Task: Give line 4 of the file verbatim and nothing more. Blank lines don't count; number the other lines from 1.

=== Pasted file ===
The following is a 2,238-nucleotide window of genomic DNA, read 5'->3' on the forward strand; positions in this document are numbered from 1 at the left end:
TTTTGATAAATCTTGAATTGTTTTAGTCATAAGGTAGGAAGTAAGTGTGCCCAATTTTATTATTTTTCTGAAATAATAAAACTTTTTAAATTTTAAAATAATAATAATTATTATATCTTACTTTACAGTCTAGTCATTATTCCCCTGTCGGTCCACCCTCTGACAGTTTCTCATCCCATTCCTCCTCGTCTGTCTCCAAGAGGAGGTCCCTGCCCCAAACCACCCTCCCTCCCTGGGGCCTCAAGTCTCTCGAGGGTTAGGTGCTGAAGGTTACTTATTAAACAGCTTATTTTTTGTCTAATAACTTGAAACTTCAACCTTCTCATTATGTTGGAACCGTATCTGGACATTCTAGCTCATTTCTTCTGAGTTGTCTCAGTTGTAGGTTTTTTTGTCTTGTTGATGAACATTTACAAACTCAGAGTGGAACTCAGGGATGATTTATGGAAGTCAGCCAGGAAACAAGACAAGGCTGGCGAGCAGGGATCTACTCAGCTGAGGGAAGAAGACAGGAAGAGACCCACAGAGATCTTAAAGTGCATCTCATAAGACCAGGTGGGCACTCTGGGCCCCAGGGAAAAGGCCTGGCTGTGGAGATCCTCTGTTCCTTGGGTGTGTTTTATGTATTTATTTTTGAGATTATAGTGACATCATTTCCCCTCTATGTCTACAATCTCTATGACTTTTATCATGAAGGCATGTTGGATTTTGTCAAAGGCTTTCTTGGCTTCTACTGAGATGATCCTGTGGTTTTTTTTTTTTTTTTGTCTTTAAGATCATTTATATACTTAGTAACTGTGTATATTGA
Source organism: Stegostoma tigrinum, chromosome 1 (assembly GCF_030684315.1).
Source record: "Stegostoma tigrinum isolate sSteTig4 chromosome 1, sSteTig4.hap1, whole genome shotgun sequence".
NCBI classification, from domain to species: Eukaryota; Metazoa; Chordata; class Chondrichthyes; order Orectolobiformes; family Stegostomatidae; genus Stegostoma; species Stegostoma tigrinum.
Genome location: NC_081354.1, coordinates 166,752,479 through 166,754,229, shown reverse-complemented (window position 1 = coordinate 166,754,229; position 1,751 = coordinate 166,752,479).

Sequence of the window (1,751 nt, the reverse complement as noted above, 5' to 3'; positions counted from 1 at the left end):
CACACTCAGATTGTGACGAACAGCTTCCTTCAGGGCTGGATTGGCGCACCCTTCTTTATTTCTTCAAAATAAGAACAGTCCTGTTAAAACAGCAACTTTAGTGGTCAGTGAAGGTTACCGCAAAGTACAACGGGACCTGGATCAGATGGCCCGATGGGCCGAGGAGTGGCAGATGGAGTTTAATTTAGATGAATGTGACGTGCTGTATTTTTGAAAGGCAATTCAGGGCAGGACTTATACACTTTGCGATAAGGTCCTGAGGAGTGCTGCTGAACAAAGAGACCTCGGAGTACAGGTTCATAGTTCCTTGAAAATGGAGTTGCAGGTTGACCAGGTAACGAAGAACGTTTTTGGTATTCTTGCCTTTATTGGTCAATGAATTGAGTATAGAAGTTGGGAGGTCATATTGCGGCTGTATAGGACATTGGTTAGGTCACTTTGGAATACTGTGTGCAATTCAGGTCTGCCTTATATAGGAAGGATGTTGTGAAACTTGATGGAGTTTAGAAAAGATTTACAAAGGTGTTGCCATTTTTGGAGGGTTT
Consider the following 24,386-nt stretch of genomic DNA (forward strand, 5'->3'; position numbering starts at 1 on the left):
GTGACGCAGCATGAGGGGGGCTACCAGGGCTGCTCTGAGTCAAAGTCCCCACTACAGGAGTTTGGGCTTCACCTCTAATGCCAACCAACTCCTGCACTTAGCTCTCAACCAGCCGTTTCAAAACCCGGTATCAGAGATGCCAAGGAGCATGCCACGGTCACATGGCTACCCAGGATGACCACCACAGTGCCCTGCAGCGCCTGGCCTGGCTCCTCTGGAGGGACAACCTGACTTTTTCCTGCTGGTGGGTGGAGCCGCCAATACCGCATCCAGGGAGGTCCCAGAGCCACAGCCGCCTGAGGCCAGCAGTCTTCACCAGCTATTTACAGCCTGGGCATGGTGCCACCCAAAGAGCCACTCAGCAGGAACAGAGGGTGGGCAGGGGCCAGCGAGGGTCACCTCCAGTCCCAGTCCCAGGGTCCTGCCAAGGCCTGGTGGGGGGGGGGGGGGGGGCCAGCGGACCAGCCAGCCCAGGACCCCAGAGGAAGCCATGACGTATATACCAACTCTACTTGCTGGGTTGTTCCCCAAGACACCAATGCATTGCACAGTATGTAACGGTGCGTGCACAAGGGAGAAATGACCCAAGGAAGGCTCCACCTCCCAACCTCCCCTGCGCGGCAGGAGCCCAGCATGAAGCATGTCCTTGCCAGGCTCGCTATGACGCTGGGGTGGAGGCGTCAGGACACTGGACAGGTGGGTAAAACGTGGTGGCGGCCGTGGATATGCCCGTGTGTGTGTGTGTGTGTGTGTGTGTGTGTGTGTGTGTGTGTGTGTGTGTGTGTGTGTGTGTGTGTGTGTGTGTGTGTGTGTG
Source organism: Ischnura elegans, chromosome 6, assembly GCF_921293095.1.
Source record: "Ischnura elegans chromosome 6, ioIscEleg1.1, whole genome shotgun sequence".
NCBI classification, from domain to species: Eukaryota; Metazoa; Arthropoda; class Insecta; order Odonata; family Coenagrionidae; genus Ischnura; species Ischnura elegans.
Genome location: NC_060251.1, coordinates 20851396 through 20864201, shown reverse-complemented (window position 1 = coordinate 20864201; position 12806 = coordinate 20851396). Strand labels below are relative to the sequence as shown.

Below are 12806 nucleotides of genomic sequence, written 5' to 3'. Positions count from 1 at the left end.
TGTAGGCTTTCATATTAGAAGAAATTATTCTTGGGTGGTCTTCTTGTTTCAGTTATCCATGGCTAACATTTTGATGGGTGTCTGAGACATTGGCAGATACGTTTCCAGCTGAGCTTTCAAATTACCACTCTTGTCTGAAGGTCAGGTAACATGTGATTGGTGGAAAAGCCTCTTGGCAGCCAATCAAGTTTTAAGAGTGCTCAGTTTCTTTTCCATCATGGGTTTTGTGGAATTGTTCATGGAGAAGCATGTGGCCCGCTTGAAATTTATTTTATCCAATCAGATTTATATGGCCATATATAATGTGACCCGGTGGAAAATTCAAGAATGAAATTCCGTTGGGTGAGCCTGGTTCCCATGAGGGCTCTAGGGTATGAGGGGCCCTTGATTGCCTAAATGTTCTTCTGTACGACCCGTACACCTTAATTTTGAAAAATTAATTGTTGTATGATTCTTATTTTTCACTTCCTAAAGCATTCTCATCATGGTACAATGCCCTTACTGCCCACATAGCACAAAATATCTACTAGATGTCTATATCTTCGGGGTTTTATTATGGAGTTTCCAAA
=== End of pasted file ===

Source record: "Stegostoma tigrinum isolate sSteTig4 chromosome 1, sSteTig4.hap1, whole genome shotgun sequence".